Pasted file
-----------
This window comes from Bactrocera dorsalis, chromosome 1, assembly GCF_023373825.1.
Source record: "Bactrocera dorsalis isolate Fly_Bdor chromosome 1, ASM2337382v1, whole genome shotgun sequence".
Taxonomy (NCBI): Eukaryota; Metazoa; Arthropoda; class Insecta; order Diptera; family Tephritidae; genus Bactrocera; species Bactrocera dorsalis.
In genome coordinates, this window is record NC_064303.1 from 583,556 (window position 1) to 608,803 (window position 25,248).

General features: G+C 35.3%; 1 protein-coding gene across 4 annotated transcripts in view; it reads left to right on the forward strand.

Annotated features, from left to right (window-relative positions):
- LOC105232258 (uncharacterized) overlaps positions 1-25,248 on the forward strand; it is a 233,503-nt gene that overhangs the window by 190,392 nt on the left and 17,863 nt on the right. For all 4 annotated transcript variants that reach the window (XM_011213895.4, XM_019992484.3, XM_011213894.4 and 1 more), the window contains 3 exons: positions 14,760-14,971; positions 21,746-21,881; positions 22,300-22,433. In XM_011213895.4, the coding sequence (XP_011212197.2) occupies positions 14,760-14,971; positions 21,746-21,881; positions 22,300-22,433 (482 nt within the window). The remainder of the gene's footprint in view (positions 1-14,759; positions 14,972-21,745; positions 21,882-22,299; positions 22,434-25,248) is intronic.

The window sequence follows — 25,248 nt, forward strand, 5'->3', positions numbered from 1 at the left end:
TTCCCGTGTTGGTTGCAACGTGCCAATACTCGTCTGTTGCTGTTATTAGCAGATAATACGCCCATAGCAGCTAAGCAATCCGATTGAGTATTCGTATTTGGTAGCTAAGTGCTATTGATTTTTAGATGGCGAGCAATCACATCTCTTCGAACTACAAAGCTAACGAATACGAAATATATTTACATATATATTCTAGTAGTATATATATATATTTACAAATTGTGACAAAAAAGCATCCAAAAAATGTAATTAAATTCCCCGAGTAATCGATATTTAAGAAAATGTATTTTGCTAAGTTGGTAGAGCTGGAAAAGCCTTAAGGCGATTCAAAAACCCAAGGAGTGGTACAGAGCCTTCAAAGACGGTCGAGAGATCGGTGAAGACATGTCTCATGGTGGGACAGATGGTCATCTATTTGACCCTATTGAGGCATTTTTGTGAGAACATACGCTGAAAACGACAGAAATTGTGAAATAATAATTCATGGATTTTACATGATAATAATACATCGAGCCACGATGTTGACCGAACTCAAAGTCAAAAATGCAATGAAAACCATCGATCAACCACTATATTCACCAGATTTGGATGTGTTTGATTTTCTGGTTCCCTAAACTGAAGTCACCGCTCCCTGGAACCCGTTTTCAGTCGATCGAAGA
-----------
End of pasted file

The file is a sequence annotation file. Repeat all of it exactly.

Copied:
This window comes from Bactrocera dorsalis, chromosome 1, assembly GCF_023373825.1.
Source record: "Bactrocera dorsalis isolate Fly_Bdor chromosome 1, ASM2337382v1, whole genome shotgun sequence".
Taxonomy (NCBI): Eukaryota; Metazoa; Arthropoda; class Insecta; order Diptera; family Tephritidae; genus Bactrocera; species Bactrocera dorsalis.
In genome coordinates, this window is record NC_064303.1 from 583,556 (window position 1) to 608,803 (window position 25,248).

General features: G+C 35.3%; 1 protein-coding gene across 4 annotated transcripts in view; it reads left to right on the forward strand.

Annotated features, from left to right (window-relative positions):
- LOC105232258 (uncharacterized) overlaps positions 1-25,248 on the forward strand; it is a 233,503-nt gene that overhangs the window by 190,392 nt on the left and 17,863 nt on the right. For all 4 annotated transcript variants that reach the window (XM_011213895.4, XM_019992484.3, XM_011213894.4 and 1 more), the window contains 3 exons: positions 14,760-14,971; positions 21,746-21,881; positions 22,300-22,433. In XM_011213895.4, the coding sequence (XP_011212197.2) occupies positions 14,760-14,971; positions 21,746-21,881; positions 22,300-22,433 (482 nt within the window). The remainder of the gene's footprint in view (positions 1-14,759; positions 14,972-21,745; positions 21,882-22,299; positions 22,434-25,248) is intronic.

The window sequence follows — 25,248 nt, forward strand, 5'->3', positions numbered from 1 at the left end:
TTCCCGTGTTGGTTGCAACGTGCCAATACTCGTCTGTTGCTGTTATTAGCAGATAATACGCCCATAGCAGCTAAGCAATCCGATTGAGTATTCGTATTTGGTAGCTAAGTGCTATTGATTTTTAGATGGCGAGCAATCACATCTCTTCGAACTACAAAGCTAACGAATACGAAATATATTTACATATATATTCTAGTAGTATATATATATATTTACAAATTGTGACAAAAAAGCATCCAAAAAATGTAATTAAATTCCCCGAGTAATCGATATTTAAGAAAATGTATTTTGCTAAGTTGGTAGAGCTGGAAAAGCCTTAAGGCGATTCAAAAACCCAAGGAGTGGTACAGAGCCTTCAAAGACGGTCGAGAGATCGGTGAAGACATGTCTCATGGTGGGACAGATGGTCATCTATTTGACCCTATTGAGGCATTTTTGTGAGAACATACGCTGAAAACGACAGAAATTGTGAAATAATAATTCATGGATTTTACATGATAATAATACATCGAGCCACGATGTTGACCGAACTCAAAGTCAAAAATGCAATGAAAACCATCGATCAACCACTATATTCACCAGATTTGGATGTGTTTGATTTTCTGGTTCCCTAAACTGAAGTCACCGCTCCCTGGAACCCGTTTTCAGTCGATCGAAGA